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Wide Bandwidth Lithotripsy Hydrophone

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1996 Annual Conference


Washington, District of Columbia

Publication Date

June 23, 1996

Start Date

June 23, 1996

End Date

June 26, 1996



Page Count


Page Numbers

1.527.1 - 1.527.7

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Paper Authors

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E. Carr Everbach

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NOTE: The first page of text has been automatically extracted and included below in lieu of an abstract

Wide-bandwidth Lithotripsy Hydrophone

E. Carr Everbach

Swarthmore College Department of Engineering


Students at Swarthmore College, a private four-year college near Philadelphia with Quaker roots, have the opportunity to participate in advanced research since Swarthmore professors have strong research interests but no graduate students. Acoustics is an attractive field because of its inherent accessibility to undergraduates, and biomedical acoustics further attracts Engineering majors with interests in medicine or biomechanics. Development of practical devices helps students learn the importance of engineering design and integrates the electrical and mechanical concepts the students are learning in their coursework. For this reason, student participation in research is considered an important component of the educational process at Swarthmore.

In the medical procedure known as extracorporeal lithotripsy,1 a high-amplitude acoustic shock wave is created by a device known as a lithotripter (from the Latin roots for "stone" and "break into fragments") and focused onto a patient's kidney stone, which is thereby pulverized. The procedure is considered much less traumatic than abdominal surgery, and cheaper, since it can be performed on an outpatient basis. The precise mechanism by which the converging acoustic shock wave breaks the stone is still a matter of active research in acoustics. However, stone breakage is thought to be governed by either the internal reflection of the compressional portion of the acoustic pulse (which becomes a tension wave) from the posterior of the stone, or the action of microscopic gas bubbles collapsing onto the stone surface in response to the rarefactional portion of the acoustic pulse.2 Both mechanisms may operate simultaneously or in combination, but each is dependent upon the temporal and spatial characteristics of the lithotripter pulse.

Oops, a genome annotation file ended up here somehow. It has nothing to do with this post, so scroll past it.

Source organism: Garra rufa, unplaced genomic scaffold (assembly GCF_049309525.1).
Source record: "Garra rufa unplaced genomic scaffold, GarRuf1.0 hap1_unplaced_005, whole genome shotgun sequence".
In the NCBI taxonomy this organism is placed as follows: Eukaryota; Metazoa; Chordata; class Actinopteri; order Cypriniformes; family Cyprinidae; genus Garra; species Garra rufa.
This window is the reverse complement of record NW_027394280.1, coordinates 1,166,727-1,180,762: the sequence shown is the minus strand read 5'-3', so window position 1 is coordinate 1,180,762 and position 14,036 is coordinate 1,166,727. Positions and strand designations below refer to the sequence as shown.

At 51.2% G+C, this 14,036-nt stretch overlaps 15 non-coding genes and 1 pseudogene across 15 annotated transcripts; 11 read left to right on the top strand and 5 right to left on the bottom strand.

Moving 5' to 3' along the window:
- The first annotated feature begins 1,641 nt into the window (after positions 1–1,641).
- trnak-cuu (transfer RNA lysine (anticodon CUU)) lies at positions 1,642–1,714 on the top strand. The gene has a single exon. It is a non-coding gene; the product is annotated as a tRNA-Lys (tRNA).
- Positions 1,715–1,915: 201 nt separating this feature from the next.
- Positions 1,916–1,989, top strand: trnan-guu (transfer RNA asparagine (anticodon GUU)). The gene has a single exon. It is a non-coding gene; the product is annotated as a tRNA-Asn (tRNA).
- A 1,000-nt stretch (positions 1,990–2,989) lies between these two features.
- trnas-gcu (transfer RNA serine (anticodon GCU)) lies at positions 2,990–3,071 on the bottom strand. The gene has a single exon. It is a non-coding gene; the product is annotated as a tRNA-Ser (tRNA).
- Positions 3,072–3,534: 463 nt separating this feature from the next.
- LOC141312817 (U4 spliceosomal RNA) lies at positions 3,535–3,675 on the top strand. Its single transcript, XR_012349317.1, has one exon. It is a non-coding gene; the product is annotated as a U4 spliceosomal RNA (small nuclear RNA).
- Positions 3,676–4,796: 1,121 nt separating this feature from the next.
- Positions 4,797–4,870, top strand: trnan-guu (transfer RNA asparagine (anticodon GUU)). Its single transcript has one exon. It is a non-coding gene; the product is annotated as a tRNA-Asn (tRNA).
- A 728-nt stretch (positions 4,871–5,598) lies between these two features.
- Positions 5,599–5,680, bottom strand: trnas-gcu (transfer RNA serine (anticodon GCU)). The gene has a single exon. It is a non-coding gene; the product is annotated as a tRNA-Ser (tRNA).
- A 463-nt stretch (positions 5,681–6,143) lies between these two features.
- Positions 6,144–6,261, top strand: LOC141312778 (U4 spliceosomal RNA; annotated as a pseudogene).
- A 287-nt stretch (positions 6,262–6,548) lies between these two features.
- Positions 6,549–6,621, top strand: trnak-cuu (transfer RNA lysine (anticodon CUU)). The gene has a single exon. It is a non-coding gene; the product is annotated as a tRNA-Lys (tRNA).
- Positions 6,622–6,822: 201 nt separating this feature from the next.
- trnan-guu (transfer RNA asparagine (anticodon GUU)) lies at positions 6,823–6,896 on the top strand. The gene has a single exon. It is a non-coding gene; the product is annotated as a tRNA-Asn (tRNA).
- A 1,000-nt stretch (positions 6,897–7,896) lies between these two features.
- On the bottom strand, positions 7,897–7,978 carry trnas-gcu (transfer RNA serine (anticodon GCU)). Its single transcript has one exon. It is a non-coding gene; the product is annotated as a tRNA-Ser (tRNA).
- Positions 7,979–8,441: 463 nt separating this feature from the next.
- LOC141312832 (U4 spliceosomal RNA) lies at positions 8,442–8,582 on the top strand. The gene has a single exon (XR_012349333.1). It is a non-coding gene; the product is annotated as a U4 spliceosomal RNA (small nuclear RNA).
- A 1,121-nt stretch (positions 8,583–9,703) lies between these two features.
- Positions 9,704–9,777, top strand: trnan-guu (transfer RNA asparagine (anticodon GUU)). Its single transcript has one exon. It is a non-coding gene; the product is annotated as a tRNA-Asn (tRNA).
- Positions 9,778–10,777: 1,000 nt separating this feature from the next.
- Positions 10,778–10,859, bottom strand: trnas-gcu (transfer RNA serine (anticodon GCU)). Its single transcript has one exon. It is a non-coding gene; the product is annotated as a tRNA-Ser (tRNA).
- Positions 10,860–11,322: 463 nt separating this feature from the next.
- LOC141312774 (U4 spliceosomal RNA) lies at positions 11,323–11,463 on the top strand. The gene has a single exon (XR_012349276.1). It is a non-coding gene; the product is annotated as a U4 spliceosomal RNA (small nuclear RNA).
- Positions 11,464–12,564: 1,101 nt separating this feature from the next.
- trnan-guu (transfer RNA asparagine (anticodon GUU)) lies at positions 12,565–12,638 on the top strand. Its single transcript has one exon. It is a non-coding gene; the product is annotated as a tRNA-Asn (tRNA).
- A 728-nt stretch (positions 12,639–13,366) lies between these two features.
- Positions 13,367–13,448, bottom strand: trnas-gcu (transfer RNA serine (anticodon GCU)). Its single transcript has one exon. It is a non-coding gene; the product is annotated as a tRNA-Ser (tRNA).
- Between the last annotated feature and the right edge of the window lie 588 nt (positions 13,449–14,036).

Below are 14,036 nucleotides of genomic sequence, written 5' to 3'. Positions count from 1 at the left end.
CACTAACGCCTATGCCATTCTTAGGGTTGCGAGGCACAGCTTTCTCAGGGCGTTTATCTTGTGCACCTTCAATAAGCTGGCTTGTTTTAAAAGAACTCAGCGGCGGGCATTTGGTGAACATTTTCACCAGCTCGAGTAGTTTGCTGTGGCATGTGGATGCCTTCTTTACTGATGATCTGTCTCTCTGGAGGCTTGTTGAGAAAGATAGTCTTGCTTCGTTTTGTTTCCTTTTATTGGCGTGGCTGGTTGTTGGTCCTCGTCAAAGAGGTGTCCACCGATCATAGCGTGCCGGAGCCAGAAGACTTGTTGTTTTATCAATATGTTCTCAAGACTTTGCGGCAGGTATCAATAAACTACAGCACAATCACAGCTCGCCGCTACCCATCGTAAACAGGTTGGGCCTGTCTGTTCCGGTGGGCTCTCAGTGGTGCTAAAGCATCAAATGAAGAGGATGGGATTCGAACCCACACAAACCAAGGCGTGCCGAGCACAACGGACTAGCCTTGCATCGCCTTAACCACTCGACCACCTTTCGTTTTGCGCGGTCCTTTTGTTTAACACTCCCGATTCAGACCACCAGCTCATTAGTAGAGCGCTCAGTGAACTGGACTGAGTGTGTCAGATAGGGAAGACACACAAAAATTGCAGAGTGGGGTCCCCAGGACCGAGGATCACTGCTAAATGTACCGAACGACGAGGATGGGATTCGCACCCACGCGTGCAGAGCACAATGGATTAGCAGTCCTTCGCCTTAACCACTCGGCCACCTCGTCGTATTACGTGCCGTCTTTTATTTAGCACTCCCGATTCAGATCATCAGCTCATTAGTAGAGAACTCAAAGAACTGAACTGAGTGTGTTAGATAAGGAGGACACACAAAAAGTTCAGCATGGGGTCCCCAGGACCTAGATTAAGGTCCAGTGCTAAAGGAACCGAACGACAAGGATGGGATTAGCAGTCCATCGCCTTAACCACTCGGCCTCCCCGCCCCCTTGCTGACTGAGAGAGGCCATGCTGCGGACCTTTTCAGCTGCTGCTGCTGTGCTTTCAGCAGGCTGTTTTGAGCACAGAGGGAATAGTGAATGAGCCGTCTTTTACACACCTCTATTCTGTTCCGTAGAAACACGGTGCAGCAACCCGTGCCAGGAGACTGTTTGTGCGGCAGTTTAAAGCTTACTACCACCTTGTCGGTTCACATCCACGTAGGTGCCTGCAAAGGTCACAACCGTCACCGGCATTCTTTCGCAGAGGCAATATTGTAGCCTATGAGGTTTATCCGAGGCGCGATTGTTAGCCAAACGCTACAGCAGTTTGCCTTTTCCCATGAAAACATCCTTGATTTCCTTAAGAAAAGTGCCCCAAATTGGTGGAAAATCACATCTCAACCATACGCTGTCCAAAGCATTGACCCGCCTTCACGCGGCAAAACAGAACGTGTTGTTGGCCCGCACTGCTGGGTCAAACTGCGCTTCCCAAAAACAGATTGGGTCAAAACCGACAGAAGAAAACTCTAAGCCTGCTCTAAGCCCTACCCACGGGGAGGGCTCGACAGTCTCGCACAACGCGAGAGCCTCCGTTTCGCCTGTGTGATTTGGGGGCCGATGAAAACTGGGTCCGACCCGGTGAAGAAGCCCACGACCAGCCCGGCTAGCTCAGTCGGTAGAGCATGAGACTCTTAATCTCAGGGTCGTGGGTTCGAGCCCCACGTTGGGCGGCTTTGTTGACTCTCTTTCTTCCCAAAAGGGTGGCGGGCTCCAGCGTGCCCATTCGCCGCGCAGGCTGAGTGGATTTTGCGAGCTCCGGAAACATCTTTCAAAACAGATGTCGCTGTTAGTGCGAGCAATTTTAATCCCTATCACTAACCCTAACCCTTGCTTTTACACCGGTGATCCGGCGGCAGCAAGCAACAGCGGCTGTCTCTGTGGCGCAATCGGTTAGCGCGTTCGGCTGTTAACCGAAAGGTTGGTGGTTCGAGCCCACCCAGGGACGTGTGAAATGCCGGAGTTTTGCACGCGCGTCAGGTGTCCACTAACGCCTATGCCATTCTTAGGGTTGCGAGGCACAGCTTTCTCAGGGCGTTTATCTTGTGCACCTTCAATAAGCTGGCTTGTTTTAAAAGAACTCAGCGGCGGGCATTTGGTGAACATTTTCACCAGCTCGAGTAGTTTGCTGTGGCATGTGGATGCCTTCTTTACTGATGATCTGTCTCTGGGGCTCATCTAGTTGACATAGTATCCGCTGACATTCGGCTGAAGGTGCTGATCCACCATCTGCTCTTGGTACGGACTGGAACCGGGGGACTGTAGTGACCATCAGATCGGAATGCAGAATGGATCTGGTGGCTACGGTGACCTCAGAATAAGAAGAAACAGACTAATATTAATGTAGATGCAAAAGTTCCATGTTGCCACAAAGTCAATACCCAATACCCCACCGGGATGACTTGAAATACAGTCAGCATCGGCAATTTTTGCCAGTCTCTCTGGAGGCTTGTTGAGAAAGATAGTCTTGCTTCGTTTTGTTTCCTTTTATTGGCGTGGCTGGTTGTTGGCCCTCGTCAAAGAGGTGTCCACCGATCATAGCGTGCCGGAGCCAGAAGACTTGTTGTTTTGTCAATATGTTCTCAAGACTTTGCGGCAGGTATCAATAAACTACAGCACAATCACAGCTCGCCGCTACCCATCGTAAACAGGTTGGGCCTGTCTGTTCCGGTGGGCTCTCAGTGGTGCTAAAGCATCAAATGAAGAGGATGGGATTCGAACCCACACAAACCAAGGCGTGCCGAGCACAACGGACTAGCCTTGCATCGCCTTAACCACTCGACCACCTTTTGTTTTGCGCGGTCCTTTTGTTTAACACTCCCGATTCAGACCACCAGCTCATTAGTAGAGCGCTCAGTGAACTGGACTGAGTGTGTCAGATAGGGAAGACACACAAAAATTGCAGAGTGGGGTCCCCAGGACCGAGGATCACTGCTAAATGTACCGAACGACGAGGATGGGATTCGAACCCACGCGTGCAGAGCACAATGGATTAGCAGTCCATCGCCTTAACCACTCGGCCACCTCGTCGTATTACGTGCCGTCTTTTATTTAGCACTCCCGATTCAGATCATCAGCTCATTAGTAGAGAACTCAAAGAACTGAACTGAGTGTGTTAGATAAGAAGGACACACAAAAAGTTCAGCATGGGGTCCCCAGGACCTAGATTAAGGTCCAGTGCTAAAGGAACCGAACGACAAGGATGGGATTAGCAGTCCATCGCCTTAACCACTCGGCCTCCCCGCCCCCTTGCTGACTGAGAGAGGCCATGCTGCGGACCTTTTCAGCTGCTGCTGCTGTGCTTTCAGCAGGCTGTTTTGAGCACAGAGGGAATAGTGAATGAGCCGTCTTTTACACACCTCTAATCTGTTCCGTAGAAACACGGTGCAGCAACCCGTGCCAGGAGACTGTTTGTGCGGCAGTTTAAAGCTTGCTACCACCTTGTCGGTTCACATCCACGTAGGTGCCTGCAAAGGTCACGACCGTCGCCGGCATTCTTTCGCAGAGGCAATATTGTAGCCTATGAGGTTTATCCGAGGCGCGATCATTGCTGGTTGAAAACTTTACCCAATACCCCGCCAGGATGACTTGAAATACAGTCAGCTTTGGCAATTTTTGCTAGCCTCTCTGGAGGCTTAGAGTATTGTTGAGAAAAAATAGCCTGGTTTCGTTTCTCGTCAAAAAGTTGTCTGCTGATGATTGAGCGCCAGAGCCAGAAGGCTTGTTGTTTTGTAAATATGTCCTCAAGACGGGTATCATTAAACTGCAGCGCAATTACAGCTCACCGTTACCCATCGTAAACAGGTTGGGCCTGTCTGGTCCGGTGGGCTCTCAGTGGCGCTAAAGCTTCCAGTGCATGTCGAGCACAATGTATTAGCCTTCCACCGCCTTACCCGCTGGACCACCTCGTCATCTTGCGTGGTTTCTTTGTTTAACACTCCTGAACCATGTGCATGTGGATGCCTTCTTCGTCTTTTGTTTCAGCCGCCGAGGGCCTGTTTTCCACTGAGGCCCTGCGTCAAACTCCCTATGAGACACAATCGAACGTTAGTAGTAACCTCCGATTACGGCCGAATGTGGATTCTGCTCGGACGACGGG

Lithotripters of various designs produce acoustic shock waves using different techniques. Often an initial shock wave is created by an underwater explosion driven by a high-voltage spark discharge.3 The spark-gap electrodes are located at one focus of a hemi-ellipsoidal metal bowl so that the spherically- expanding shock wave reflects from the bowl walls and converges at the opposite focus (Fig. 1). This second focus is placed (via ultrasound imaging or fluoroscopy) so as to coincide with the patient's kidney stone. Acoustic pulses can also be created via an electromagnetic device that is analogous to a loudspeaker, or via a piezoelectric crystal (or crystal array), but in these cases the waves produced are nearly sinusoidal and not shock waves.3 By focusing them with an acoustic lens or by placing the crystals on a spherical backing surface, the converging waves steepen and form shock waves en route to the stone. The "shape" of the lithotripter pulse varies from one lithotripter to another but shares the common characteristics of a rapid

1996 ASEE Annual Conference Proceedings

Everbach, E. C. (1996, June), Wide Bandwidth Lithotripsy Hydrophone Paper presented at 1996 Annual Conference, Washington, District of Columbia.

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